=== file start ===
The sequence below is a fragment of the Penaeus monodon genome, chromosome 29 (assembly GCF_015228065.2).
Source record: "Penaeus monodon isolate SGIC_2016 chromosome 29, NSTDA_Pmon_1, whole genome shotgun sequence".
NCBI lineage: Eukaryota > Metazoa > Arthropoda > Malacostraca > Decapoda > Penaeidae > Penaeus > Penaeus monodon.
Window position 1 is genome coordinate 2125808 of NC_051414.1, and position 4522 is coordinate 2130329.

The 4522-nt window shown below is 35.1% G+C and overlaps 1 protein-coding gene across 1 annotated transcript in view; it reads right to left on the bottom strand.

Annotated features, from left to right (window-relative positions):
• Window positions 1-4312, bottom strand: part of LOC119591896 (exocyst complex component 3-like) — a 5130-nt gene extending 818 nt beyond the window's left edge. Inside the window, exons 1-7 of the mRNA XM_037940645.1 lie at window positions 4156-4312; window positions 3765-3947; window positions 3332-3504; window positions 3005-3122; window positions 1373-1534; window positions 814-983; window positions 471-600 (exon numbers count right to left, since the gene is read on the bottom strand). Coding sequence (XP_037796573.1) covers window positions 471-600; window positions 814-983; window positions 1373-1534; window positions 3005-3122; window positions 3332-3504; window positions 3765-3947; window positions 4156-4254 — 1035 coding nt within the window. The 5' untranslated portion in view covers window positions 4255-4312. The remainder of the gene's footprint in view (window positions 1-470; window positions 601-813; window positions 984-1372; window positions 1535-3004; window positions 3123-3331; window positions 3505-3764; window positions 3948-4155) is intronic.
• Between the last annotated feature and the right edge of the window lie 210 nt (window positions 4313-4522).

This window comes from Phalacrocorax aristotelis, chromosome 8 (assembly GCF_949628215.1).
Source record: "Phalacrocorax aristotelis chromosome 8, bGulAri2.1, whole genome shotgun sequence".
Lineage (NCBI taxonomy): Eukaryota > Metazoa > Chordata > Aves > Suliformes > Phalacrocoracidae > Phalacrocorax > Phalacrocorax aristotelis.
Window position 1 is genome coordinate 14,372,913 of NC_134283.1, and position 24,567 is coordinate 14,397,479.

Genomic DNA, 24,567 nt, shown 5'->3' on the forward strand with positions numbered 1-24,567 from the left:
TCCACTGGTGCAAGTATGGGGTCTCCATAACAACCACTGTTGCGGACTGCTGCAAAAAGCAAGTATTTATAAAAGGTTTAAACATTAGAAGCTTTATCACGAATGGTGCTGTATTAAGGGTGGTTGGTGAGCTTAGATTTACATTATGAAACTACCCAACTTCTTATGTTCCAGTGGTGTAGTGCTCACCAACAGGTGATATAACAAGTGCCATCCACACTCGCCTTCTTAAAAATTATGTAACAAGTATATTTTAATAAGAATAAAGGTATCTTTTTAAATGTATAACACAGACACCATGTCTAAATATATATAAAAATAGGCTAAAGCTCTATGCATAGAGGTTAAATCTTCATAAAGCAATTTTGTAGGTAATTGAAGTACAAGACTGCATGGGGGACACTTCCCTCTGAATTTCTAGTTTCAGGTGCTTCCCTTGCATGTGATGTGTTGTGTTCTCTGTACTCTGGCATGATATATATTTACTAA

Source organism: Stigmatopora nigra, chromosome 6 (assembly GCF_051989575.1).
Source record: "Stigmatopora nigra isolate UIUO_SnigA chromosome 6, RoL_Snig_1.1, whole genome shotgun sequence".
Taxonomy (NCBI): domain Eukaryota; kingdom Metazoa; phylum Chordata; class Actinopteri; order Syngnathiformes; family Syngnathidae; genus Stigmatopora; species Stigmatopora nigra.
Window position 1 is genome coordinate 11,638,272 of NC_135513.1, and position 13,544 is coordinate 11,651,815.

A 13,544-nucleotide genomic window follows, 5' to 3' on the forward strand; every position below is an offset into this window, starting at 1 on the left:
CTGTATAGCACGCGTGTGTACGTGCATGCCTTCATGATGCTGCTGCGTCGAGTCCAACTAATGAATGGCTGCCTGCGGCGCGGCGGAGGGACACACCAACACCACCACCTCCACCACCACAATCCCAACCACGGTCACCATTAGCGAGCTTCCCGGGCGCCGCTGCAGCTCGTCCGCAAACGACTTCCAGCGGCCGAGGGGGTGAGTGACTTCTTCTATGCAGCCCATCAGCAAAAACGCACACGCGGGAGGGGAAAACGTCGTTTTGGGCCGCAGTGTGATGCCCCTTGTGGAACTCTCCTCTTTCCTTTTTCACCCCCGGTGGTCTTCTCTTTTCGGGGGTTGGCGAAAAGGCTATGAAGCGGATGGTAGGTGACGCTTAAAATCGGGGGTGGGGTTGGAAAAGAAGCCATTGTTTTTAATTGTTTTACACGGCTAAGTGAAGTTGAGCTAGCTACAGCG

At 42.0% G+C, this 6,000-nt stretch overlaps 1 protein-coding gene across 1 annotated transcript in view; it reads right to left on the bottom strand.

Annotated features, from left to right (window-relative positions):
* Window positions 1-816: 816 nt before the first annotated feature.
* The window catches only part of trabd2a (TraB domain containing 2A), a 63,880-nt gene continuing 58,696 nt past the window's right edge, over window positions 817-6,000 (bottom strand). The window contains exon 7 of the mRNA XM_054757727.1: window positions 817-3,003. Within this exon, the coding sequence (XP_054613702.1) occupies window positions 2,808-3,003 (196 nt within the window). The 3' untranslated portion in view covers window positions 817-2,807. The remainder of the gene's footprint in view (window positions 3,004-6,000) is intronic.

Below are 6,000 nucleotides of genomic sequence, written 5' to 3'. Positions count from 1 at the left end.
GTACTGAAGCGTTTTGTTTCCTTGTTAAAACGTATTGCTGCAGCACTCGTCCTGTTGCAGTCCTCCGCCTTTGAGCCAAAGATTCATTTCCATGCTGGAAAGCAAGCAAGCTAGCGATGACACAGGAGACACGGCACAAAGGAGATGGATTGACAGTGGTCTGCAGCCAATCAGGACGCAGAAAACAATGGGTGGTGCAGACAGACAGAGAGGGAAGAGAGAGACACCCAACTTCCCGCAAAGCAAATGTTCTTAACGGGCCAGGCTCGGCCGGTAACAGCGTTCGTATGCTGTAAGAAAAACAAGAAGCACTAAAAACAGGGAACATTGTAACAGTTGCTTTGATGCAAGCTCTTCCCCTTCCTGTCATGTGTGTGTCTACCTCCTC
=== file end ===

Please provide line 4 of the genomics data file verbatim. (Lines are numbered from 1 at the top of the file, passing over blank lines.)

Window position 1 is genome coordinate 2125808 of NC_051414.1, and position 4522 is coordinate 2130329.